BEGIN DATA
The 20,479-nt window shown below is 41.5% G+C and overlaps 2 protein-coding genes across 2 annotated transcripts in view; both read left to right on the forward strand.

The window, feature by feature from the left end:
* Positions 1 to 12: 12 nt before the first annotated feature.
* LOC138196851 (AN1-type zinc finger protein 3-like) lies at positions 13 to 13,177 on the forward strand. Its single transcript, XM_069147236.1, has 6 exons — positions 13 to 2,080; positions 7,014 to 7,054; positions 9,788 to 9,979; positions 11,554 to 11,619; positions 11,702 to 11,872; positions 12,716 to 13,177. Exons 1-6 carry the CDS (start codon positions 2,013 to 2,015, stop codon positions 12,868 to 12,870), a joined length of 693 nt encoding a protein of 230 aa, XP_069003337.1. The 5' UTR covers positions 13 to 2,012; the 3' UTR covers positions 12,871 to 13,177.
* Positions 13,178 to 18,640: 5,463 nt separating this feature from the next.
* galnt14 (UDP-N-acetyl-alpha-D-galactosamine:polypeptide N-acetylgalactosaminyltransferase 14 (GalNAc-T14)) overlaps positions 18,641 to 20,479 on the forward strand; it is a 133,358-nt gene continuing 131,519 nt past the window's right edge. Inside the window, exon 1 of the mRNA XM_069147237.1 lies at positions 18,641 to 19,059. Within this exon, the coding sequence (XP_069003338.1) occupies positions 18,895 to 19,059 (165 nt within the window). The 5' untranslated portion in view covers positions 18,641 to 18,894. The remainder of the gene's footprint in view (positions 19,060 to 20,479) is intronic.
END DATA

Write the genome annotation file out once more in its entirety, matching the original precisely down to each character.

The 20,479-nt window shown below is 41.5% G+C and overlaps 2 protein-coding genes across 2 annotated transcripts in view; both read left to right on the forward strand.

The window, feature by feature from the left end:
* Positions 1 to 12: 12 nt before the first annotated feature.
* LOC138196851 (AN1-type zinc finger protein 3-like) lies at positions 13 to 13,177 on the forward strand. Its single transcript, XM_069147236.1, has 6 exons — positions 13 to 2,080; positions 7,014 to 7,054; positions 9,788 to 9,979; positions 11,554 to 11,619; positions 11,702 to 11,872; positions 12,716 to 13,177. Exons 1-6 carry the CDS (start codon positions 2,013 to 2,015, stop codon positions 12,868 to 12,870), a joined length of 693 nt encoding a protein of 230 aa, XP_069003337.1. The 5' UTR covers positions 13 to 2,012; the 3' UTR covers positions 12,871 to 13,177.
* Positions 13,178 to 18,640: 5,463 nt separating this feature from the next.
* galnt14 (UDP-N-acetyl-alpha-D-galactosamine:polypeptide N-acetylgalactosaminyltransferase 14 (GalNAc-T14)) overlaps positions 18,641 to 20,479 on the forward strand; it is a 133,358-nt gene continuing 131,519 nt past the window's right edge. Inside the window, exon 1 of the mRNA XM_069147237.1 lies at positions 18,641 to 19,059. Within this exon, the coding sequence (XP_069003338.1) occupies positions 18,895 to 19,059 (165 nt within the window). The 5' untranslated portion in view covers positions 18,641 to 18,894. The remainder of the gene's footprint in view (positions 19,060 to 20,479) is intronic.